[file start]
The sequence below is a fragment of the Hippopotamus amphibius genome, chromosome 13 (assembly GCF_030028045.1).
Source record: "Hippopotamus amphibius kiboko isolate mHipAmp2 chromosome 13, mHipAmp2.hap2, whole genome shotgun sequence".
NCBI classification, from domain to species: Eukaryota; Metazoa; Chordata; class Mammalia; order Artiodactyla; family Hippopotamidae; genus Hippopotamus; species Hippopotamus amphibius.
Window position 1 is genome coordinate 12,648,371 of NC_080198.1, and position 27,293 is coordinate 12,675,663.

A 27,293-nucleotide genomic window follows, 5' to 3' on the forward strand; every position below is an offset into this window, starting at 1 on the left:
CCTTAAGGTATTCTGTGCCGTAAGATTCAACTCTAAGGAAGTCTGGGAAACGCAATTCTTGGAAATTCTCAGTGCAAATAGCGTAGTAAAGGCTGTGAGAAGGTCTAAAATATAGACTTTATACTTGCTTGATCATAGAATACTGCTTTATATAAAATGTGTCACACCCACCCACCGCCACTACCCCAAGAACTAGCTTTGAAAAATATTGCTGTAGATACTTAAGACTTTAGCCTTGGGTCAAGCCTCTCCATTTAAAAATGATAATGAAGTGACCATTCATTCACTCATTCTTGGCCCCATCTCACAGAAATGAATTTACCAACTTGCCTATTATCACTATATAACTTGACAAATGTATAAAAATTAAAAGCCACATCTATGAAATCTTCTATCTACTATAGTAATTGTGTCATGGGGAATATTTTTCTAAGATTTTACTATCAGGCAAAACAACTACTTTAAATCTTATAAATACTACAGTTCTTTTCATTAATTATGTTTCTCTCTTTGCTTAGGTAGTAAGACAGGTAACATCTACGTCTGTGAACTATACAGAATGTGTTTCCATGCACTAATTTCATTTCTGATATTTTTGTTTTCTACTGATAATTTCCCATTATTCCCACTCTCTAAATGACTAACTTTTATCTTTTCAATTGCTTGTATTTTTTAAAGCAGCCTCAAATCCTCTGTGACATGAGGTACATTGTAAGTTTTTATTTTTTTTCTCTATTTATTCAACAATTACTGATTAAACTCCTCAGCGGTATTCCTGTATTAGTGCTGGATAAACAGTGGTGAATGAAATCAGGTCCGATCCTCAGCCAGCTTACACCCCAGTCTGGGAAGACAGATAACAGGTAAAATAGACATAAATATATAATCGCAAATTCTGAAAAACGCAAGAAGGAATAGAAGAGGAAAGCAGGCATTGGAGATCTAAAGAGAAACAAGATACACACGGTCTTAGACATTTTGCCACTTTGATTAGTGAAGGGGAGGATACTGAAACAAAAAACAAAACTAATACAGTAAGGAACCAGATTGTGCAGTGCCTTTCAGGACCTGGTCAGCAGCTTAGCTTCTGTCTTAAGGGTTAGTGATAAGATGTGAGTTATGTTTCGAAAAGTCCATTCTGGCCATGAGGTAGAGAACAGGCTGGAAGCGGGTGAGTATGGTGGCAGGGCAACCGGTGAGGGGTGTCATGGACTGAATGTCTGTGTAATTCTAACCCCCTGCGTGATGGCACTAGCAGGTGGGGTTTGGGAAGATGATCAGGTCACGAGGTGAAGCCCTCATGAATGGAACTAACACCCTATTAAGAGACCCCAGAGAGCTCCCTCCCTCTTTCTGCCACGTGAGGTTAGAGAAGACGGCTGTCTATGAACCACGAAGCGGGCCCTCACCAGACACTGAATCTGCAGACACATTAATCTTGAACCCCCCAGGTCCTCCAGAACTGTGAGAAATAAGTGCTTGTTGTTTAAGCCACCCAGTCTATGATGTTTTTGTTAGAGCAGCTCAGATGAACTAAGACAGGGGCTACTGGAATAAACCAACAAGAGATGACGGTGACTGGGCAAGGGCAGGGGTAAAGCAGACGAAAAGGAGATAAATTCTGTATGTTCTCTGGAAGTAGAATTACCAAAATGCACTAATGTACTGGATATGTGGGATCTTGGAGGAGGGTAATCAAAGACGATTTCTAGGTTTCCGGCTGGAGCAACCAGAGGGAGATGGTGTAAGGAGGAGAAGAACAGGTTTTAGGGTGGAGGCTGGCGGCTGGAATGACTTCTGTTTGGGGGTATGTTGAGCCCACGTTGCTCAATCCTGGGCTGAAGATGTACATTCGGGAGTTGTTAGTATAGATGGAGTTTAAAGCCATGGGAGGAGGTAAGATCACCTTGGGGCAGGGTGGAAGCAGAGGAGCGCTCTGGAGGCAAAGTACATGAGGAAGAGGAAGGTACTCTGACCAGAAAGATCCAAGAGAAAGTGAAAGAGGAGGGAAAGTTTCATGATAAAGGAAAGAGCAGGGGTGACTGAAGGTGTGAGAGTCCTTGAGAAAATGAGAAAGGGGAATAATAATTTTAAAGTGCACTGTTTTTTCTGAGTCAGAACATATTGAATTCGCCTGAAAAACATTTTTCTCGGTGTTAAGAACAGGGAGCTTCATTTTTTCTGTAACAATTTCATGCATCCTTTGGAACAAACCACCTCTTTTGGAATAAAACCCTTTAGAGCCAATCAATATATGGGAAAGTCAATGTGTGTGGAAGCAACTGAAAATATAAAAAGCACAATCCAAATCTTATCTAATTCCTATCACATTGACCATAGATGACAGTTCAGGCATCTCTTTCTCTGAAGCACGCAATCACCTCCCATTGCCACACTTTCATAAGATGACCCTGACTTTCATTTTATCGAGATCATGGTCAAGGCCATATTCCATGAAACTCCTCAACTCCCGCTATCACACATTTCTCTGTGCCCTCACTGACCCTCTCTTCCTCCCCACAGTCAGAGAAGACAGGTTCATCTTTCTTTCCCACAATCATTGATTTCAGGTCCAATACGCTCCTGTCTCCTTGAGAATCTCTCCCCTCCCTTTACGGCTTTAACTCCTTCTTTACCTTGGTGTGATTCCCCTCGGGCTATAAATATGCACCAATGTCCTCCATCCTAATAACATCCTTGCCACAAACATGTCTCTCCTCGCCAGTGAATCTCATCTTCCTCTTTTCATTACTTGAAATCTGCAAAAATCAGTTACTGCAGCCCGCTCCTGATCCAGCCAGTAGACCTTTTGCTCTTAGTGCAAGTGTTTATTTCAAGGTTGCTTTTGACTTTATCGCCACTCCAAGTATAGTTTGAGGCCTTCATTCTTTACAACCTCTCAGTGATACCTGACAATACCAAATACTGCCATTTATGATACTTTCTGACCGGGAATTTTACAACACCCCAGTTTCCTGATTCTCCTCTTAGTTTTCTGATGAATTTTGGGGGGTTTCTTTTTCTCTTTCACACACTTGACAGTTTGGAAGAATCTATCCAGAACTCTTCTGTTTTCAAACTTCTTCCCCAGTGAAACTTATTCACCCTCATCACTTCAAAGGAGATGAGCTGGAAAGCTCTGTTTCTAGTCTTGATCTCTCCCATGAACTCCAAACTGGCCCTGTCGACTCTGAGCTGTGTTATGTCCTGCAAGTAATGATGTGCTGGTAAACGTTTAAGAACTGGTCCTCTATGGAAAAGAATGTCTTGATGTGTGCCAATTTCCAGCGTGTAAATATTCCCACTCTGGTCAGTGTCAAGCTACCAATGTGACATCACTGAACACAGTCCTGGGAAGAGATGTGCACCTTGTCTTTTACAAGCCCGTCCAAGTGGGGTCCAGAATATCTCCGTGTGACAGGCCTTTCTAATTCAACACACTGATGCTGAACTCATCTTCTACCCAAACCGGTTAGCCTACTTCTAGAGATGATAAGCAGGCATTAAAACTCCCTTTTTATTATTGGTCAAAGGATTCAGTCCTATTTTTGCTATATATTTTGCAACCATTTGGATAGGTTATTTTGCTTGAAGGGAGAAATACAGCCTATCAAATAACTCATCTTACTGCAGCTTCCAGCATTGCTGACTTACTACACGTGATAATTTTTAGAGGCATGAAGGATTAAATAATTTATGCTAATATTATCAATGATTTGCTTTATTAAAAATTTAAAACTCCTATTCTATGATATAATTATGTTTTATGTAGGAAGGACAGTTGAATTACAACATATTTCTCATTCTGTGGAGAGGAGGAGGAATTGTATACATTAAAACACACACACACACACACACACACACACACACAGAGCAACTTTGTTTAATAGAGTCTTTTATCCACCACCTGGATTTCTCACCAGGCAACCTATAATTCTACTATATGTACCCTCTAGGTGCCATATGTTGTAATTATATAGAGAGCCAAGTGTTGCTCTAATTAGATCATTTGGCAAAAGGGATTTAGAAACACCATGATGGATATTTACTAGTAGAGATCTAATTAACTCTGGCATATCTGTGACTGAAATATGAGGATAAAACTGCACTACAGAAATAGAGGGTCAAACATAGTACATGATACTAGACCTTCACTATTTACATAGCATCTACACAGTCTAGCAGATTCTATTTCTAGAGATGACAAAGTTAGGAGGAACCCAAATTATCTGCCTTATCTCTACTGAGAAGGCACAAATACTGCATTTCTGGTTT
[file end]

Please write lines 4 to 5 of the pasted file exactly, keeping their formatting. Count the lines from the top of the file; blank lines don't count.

Window position 1 is genome coordinate 12,648,371 of NC_080198.1, and position 27,293 is coordinate 12,675,663.

A 27,293-nucleotide genomic window follows, 5' to 3' on the forward strand; every position below is an offset into this window, starting at 1 on the left: